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Desert Rattling: Confronting Cañon City’s past

Posted: Thursday, Feb 14th, 2013

The official visitor’s guide to Cañon City promised me that I’d be taking a step back in time when I set foot in the historic community.

It certainly felt that way, although I wasn’t expecting to find myself thrust into an era when casually racist statements went by unnoticed.

My grand introduction to the town began soon after I rounded the final bend in the road between Salida and downtown Cañon City.

One of the first things I saw— aside from tons of sewage sloshing around in a translucent truck container — was a bumper sticker.

It said, simply: “WORK IT’S THE WHITE THING TO DO.”

At first, I didn’t even notice the lack of punctuation. I did, however, instantly connect it with the sight of all that sewage.

But it seemed so out of place in a tourist town that’s renowned for its nearby whitewater rafting expeditions and zip lines along the Royal Gorge. It’s the kind of thing you’d expect to find buried along the bottom of the dammed-up Cahulawassee River — not along the banks of the Arkansas River.

Initially, I assumed that whoever affixed the offending bumper sticker to his vehicle must have been passing through town, like me.

But as I later caught up on the troubling history of Cañon City, a terrible thought entered my mind: “that guy’s a local.”

I based my still-unfounded conclusions on a 2003 graduate school essay by LaDonna Gunn, which delved into the town’s past as a haven for the Ku Klux Klan.

In those days, according to Gunn, the respectable, moral and prominent Protestant residents of Cañon City practically fell over themselves in the rush to join the KKK. They made a show of supporting the local Red Cross and the YMCA, and they belonged to the Chamber of Commerce, as well as many of the era’s leading fraternal organizations.

Their ranks included a high school Bible teacher, a sheriff, a mayor, a doctor, a school board member, an assistant high school principal and the owner of the local J.C. Penney’s. Between them, they owned a dairy, a mercantile, a bakery, a drug store that sold “Kold Koca Kola” and one of the town’s most famous historic buildings, the St. Cloud Hotel.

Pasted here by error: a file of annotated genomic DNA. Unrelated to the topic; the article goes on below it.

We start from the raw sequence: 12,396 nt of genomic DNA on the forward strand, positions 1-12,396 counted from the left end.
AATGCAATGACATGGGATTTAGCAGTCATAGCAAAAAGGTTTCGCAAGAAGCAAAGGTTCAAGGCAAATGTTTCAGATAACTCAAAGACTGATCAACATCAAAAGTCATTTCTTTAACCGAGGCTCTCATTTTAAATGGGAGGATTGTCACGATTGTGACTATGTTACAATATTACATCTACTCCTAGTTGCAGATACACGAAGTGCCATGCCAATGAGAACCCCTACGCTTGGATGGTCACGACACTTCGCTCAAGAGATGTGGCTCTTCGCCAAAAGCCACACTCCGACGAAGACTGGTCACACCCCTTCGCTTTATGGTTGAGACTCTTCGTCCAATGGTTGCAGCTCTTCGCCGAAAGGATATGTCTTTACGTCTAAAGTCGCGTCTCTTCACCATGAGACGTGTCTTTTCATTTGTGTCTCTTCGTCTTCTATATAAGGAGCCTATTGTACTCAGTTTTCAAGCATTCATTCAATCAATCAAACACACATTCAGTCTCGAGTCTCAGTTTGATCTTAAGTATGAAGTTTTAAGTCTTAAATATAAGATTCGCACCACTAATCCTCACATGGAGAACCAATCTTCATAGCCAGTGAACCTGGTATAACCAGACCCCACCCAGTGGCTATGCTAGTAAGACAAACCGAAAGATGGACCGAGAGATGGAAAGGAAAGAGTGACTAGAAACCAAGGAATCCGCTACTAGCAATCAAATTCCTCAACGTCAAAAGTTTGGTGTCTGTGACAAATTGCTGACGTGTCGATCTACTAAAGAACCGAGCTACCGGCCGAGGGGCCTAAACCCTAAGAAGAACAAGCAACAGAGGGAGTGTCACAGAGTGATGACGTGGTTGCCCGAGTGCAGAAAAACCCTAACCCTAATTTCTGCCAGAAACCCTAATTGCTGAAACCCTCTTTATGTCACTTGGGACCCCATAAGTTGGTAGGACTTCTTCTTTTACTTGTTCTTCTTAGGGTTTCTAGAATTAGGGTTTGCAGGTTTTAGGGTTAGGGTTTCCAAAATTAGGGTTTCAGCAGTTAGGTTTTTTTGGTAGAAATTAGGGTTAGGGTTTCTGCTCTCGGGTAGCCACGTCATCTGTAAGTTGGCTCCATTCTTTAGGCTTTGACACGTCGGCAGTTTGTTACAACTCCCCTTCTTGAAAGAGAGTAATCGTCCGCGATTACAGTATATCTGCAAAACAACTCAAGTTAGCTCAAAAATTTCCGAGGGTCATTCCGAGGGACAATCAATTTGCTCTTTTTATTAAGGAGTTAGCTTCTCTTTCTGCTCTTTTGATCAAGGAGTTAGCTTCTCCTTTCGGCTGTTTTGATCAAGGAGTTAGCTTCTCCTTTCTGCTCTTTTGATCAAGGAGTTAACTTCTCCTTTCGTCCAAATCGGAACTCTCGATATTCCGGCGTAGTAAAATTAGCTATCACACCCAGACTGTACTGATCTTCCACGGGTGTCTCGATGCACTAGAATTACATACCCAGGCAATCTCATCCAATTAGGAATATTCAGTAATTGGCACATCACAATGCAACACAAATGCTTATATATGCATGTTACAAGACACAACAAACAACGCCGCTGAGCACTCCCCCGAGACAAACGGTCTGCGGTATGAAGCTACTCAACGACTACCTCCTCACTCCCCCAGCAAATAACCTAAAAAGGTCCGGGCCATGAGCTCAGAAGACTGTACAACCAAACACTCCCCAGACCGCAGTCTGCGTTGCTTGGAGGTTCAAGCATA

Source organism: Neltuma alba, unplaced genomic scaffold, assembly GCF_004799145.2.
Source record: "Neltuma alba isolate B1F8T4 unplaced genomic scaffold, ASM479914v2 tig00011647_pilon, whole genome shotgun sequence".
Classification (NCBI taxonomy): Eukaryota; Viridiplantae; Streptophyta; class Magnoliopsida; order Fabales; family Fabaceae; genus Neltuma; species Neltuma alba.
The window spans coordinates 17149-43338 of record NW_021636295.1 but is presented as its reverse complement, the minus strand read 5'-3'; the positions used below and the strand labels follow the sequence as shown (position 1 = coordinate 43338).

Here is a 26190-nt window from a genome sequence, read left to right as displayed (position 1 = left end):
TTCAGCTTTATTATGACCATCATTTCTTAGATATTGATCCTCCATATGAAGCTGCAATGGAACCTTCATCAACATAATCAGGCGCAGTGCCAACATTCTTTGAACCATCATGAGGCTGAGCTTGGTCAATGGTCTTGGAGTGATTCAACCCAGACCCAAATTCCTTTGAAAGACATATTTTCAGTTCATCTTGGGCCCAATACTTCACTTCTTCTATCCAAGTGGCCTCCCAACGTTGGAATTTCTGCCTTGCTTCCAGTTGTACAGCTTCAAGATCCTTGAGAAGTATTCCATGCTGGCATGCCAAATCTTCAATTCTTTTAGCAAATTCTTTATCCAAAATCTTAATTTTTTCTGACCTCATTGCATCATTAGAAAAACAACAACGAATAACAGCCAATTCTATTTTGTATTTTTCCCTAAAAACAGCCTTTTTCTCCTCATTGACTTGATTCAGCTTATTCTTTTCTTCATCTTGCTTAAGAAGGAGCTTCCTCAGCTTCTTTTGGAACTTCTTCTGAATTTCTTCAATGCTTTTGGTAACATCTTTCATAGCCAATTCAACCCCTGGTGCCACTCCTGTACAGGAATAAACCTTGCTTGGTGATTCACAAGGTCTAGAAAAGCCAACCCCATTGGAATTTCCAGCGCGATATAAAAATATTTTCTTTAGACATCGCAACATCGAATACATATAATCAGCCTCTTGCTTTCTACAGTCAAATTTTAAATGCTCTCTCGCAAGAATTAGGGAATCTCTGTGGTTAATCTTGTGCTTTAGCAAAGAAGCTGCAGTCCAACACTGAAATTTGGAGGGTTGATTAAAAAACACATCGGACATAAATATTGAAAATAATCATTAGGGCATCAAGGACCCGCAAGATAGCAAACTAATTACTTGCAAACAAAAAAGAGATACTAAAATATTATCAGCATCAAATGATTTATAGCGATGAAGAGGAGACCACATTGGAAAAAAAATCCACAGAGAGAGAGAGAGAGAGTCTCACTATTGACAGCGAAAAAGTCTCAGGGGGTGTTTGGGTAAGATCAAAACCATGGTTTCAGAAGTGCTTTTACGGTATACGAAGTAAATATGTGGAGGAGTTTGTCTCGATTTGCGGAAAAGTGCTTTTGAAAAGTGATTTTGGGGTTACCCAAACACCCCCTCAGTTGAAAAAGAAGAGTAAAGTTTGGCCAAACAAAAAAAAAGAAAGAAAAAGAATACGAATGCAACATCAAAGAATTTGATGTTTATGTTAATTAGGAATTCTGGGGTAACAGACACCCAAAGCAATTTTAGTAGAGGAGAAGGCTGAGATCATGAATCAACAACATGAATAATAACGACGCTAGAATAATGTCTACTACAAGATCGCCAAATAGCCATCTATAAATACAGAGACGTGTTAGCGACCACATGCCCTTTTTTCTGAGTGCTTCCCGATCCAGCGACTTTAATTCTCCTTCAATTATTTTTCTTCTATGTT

They even had their own newspaper, which once proclaimed: “Impressive Ceremonies Held When the Grand Dragon Delivers the Charter and Names Us Canon City Klan No. 21.”

When they weren’t out stirring up prejudice against Catholics, Italians and southern Europeans in general, the hooded Klansman apparently spent their free time as anyone might have. In this truly eerie picture, for instance, you can see a group of them frolicking on a merry-go-round: http://www.flickr.com/photos/35393854@N00/369225968/.

The movement began to take shape in 1923, right around the time that the Roman Catholic Church announced its plans to build the Holy Cross Abbey in Cañon City.

The hundreds upon hundreds of people who joined the town’s Klan were driven by nativist fears that Italian and Slovenian immigrants threatened the American way of life.

For one thing, they believed that the continuing wave of immigrants from southern Europe took its orders directly from the Vatican.

The teetotalers in their ranks were also aghast that many immigrants drank wine.

Cañon City’s Prohibition-era sheriff soon stepped in to fix that problem, and in doing so, he may have appealed to the law-and-order crowd, swelling the Klan’s size even further.

The KKK took credit for other initiatives, according to Gunn, including a successful school bond measure that had been defeated on two prior occasions.

By 1924, she notes that the Klan had grown into a major social and political force in Cañon City and nearby Florence.

That July, it gained control of the local Republican apparatus. Two days later, it took over the Fremont County Democratic Party.

The phenomenon wasn’t unique to Fremont County. At one time in the 1920s, the state of Colorado had the largest Klan following west of the Mississippi River.

But then, something happened. Something that should make Alamosa proud.

A group of state senators coalesced around a local-boy-made-good named Billy Adams, who successfully kept the Klan’s legislative priorities from becoming realities.

From that point onward, it was pretty much downhill for the group as a statewide entity.

Surprisingly, though, Salida writer Ed Quillen reported that Klan activity in Cañon City continued into the 1960s.

While the KKK is no longer around today, some disgruntled residents believe that racism is still a problem in the town.

One online commentator expressed shock and dismay that a downtown Cañon City business owner recently posted this sign for all to see: “Are you ready for Barack Obama? Do you have guns, do you have your ammunition?”

I’m sure that person is not speaking for most people there, and I’m not suggesting that racism in Cañon City is widespread. But sooner or later, the community as a whole needs to stand up to these hateful ideas, or else these people will give the town an even bigger black eye.

So the next time I pass through Fremont County, I might sport a bumper sticker of my own. It will probably say something like this:


After all, Cañon City, we’re living in the 21st Century. I don’t want to go back in time.

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